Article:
On her thirty-third birthday, Claire decides that it's time to grow up.
Her mother was thirty-three when she drowned. She’d had everything to live for, but Claire's life is a mess. All her relationships have fizzled out. Nothing in her life works. If it wasn’t for the once-very-famous Ray Devine, she wouldn't even have a place to live. She gives herself twelve months to sort out her life…
©2013 Ella Griffin (P)2013 W F Howes Ltd
Family relationships unravelled and restored. A real page turner
Self doubt examined to the nth and redeemed.
Insightful and laugh out loud funny. Enjoyed immensely kept me reading.
"Second great read from Ella Griffin"
The easiest way to recommend this book is that its main character, Claire, is one of the most likeable characters you'll find. The book's cast, as with Ella's first novel, "Postcards From The Heart" all hail from contemporary Dublin, in Ireland. This Dublin is a little changed from the first novel, however, as it's reeling in the fallout of the recession, but still full of people trying to survive whatever their lives bring.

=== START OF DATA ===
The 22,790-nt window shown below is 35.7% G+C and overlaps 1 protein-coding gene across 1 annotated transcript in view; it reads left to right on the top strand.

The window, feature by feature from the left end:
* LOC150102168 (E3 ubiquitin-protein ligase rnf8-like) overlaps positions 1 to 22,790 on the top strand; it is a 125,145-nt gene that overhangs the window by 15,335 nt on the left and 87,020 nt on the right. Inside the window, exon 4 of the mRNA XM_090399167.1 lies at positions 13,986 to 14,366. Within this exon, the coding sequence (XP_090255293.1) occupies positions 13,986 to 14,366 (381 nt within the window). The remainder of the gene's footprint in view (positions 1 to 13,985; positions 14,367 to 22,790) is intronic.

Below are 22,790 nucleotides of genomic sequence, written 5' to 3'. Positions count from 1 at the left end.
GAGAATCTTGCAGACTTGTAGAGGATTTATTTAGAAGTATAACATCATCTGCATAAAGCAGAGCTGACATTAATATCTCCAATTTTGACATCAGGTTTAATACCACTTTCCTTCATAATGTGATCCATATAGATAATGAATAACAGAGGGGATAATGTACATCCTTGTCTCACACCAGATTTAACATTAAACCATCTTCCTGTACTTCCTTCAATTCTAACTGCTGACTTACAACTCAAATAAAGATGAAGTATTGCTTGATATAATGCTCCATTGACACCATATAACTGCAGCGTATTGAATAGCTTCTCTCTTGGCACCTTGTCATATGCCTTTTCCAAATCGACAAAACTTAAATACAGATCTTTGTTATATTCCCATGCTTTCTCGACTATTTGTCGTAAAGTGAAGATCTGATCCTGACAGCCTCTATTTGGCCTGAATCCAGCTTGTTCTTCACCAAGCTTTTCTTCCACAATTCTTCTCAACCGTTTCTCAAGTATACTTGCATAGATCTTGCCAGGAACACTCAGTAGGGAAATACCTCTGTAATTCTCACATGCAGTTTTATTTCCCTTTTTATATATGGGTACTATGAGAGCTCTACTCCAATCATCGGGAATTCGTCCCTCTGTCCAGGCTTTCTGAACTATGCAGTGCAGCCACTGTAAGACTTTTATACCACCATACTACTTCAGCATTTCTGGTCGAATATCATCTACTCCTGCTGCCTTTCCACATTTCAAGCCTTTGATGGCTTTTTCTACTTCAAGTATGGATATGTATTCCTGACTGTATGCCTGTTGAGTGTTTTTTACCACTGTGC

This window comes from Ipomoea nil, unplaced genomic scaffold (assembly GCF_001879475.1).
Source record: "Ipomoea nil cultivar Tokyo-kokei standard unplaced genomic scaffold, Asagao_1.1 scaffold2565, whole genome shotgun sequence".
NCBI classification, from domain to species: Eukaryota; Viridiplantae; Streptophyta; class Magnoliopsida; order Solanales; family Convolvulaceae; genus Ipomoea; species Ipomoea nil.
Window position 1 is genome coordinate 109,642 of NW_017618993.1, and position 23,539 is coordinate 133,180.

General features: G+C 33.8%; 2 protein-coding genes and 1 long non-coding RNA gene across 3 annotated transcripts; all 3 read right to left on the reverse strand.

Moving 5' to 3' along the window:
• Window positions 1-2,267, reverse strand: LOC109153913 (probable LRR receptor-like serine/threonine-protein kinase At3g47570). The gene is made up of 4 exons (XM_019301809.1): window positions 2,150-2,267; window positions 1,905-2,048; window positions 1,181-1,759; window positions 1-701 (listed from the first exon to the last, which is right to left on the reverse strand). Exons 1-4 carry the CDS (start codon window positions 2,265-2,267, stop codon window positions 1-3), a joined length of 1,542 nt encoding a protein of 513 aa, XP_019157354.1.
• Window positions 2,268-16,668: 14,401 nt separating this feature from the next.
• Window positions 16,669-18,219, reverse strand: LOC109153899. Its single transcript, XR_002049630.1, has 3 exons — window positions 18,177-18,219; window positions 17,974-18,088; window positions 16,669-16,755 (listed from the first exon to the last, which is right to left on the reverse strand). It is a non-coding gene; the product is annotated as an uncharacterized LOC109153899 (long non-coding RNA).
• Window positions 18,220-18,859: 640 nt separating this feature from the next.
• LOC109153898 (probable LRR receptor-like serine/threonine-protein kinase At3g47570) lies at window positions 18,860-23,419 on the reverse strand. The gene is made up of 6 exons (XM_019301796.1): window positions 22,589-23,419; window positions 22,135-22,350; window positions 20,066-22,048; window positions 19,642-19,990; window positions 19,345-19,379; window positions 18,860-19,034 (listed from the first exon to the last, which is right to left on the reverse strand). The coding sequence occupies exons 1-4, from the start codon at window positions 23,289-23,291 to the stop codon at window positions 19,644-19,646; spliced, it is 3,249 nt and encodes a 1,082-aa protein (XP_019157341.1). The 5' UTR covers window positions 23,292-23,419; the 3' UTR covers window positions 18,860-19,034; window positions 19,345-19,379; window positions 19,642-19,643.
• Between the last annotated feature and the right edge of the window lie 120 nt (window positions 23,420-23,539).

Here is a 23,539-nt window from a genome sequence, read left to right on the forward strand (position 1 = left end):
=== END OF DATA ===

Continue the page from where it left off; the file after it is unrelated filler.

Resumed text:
The plot, primarily about a woman's belated coming of age, delivers a spirited account of a year in Claire's life, and is paced well, with humour and verve. It also covers her elderly father's awakening from a 27 year depression, a fame-keen rock star's comeback attempts and the challenges and heartbreaks of a couple trying to conceive.
The drama will be true-to-life for many readers, as it covers career traumas, relationship issues, parenthood and all in a very present-day context, set in the world of television, music and film.
The humour abounds, and is really "laugh out loud" as Marion Keyes puts it on the book's cover. Griffin's witty take on situations, whether clever word-play or hilarious character quirk make the book highly enjoyable. One particularly likeable character in the book - "Dog" - a geriatric canine of Shakespearian proportions, will win readers' hearts all by himself.
Audiobook buffs will be delighted to know that "The Heart Whisperer," is again narrated by Irish actress Caroline Lennon, who recounts the role in a pitch-perfect South Dublin accent that fits right in with the location and social environment of the book. The eloquent Ms. Lennon also does accents - from American to Cockney to South African - with aplomb.
Well, either way, the reader will enjoy the book, and look forward to more from Ella Griffin.
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